Tuesday, March 26, 2013

We Stink.

We stink. No really we do. It's not a body odor, it's a boat odor. When you live aboard a boat, you tend to acquire it's smell. There is no avoiding it. You ever cook Mexican at home and forget that you left your jacket on the back of the kitchen chair? Next day you're a walking Chimichanga. The smell just clings to you. Well, we have something clinging to us, and it's not pleasant.

 I wanted to write about this part of living aboard in my previous post, but there was enough material that it deserved a post all it's own. Annette at Seamless Sailor beat me to it, but I'll carry on as I tend to write with a lot less class on subject matter, so I know I will not be stealing her material.

I was reminded of a few instances where I was aware of the unique smell of boat on my person. Maybe we have all experienced this? You don't have to be a liveaboard to take on the vessel's halo. Just spend a weekend on your boat, and it sticks to you like glue. After a weekend on the boat one summer, I stopped by the grocery store to pick up some things. While standing in line at the cash register I noticed a woman and daughter with curled noses behind me. My hearing is excellent, and teens tend to speak a tad loud so I heard someone comment about a smell. In my defense, I pretty much smelled like sunscreen, as I was in a swimsuit all day, but the clothes I grabbed for the ride home were tucked away in the aft berth of our old Hunter 34. They were my backup t-shirt and shorts, and had probably been laying in there for a few weeks at least. I'm pretty sure that if a fellow sailor was behind me, he would ask how I like sailing a Hunter. They were that bad.

Boat fragrance is the combination of old fiberglass, diesel, bilge, salty air, mold, mildew, and holding tank all mixed together. Lovely. If you are like us, you try to combat this by using Febreze. We go through quite a bit of the stuff. The other method we employ is to keep some clothes in our cars after we do laundry. Especially if we have special events to attend, where we do not want to offend, like meeting new non-boating people, or a job interview, etc. With old friends and fellow boaters we don't bother. We assume they are used to it by now. You guys are OK with it, Right?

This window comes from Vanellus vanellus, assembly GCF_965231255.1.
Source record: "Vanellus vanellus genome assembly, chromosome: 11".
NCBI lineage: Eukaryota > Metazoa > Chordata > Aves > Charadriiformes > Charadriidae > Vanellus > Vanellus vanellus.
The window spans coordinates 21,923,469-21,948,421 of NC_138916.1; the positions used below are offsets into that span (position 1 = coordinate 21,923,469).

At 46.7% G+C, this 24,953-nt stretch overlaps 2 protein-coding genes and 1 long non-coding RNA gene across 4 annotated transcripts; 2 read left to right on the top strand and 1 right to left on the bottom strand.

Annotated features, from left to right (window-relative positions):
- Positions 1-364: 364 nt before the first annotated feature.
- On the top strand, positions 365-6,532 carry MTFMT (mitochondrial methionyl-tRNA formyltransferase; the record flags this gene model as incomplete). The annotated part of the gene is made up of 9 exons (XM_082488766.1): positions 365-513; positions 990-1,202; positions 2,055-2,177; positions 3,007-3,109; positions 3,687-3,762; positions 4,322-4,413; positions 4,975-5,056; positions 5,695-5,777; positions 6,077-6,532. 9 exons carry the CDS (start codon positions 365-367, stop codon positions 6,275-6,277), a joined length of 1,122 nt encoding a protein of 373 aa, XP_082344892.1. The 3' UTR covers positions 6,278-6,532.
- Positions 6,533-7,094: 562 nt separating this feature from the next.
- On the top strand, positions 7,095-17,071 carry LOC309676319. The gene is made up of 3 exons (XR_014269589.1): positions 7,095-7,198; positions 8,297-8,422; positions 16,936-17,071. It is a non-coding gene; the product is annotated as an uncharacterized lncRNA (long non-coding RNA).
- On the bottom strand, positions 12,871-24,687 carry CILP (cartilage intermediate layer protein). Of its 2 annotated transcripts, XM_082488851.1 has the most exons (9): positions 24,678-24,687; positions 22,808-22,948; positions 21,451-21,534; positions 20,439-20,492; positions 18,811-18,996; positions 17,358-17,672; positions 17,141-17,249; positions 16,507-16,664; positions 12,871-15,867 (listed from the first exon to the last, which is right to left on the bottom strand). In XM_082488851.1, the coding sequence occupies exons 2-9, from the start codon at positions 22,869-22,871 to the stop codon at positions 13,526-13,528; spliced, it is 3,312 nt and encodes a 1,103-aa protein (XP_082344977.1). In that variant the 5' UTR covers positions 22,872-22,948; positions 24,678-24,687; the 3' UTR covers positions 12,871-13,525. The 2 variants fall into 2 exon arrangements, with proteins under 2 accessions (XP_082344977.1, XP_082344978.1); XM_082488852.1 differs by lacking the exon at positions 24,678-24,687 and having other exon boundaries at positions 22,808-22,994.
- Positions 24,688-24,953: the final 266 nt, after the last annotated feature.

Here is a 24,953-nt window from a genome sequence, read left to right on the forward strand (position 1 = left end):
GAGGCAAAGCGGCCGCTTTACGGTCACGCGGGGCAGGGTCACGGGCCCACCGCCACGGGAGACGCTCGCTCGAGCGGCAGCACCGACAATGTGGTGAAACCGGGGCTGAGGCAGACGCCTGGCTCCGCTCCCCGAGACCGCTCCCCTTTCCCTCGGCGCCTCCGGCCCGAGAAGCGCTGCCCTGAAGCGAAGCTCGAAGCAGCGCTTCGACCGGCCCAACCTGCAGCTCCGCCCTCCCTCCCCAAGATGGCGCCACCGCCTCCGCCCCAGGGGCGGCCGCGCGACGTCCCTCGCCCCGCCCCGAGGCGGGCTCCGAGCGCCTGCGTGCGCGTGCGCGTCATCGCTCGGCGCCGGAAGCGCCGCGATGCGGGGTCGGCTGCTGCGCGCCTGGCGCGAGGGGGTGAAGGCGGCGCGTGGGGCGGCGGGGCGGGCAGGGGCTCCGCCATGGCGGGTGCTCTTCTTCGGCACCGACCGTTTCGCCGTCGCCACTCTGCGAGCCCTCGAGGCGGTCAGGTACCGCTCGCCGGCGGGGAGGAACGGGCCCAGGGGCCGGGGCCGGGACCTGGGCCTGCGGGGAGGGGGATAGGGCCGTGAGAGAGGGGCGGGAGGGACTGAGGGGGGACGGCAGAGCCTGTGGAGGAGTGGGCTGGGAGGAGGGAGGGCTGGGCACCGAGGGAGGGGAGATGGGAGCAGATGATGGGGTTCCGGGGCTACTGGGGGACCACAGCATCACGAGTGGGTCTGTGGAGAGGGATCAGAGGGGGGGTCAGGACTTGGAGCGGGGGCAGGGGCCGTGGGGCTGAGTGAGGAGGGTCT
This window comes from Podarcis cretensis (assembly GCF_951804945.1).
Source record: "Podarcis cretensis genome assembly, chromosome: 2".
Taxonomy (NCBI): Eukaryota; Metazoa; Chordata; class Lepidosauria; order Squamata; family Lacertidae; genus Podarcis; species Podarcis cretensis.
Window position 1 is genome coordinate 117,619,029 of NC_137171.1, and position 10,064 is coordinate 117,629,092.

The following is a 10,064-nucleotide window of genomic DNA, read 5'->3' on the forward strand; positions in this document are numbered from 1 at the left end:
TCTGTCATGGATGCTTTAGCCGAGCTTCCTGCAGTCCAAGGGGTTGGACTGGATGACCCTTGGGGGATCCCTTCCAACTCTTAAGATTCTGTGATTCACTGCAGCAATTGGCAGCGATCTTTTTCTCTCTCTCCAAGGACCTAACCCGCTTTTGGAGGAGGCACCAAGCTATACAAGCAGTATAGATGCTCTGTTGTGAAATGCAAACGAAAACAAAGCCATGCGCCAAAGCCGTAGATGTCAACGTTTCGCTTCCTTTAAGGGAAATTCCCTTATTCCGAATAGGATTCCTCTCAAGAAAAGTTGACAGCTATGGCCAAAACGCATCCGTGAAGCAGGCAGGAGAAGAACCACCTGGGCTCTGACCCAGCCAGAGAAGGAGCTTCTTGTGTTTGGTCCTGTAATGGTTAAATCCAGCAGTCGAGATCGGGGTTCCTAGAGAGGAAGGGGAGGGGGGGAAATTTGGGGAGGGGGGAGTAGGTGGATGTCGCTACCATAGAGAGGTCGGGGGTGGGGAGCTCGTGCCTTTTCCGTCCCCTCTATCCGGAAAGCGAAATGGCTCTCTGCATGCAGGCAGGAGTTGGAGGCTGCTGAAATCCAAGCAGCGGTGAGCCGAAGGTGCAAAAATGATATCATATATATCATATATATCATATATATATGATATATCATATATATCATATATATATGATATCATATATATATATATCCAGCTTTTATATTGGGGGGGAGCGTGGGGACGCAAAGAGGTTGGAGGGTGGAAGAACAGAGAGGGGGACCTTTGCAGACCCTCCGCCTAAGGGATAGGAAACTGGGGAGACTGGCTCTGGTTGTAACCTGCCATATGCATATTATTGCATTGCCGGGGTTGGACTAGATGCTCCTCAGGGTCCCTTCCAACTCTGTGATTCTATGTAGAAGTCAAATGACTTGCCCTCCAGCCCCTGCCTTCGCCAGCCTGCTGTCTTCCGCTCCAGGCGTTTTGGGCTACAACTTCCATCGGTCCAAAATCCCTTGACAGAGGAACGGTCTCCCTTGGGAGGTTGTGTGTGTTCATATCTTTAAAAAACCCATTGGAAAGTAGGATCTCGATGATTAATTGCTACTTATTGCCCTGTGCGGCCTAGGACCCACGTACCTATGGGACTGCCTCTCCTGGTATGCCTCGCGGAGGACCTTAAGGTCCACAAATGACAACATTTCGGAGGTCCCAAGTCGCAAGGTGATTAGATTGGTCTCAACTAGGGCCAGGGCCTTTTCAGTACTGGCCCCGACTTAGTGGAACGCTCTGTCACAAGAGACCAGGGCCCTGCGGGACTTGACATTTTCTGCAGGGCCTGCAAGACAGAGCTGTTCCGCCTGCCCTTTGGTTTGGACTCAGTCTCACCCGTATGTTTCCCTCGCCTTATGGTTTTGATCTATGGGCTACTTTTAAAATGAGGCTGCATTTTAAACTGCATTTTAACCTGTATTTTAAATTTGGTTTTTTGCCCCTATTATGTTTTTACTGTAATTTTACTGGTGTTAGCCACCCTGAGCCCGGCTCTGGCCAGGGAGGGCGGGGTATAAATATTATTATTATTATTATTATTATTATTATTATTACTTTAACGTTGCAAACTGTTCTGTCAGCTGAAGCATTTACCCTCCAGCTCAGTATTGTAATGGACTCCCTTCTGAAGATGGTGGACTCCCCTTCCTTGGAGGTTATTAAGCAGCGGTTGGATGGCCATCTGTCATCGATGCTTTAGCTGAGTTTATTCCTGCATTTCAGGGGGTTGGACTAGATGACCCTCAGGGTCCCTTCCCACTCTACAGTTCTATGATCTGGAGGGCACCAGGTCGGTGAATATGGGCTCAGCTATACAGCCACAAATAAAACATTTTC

I recall reading a blog post some time ago, where the store clerk at a checkout asked the couple if they were cruisers. They answered yes, but did not ask how she knew. I'm guessing it was either the Crocs, faded T-shirts, unshaven face, gray hair, small clown bikes, backpacks, fanny packs, silly hats, or Boat Stink. 

There was a woman I worked with who heard I was moving onto the boat for the summer. She asked what I would do about boat smell. I mentioned Febreze, but she frowned and said it doesn't really work all that well. Everyday she would drift by and let me know if I stunk like boat. She was a boat owner herself and was well aware of the aura you can have after too much time living aboard. A few times her nose crinkled and she just laughed out loud. She told me one Friday morning that I was a combination of boat and beer. Well, it was Thirsty Thursday last night. She thought I should start hanging my work clothes in my van, with a car air freshener. Rumors started at work, as she would hop on by to get a sniff, which looked more like a hug from a distance. One day she backed away with an awful look on her face, and I had to tell her we stayed at the apartment instead of the boat, but it was Curry night. She hates Indian food.

We stayed at my daughters place one recent weekend, and she came into our room to chat a bit. At once she said, "Ugh, it smells like boat in here." The way she said it, and the look on her face meant it was not pleasant. When she was a teen, we would haul her and her sister off on three week cruises to Canada. Being a teen, trapped in a boat with your parents, with nothing to look at but water and rocks with pine trees growing out of them would get a bit boring. So, I was thinking that the smell just brings back bad memories for her, but she assured me that no, it just stinks.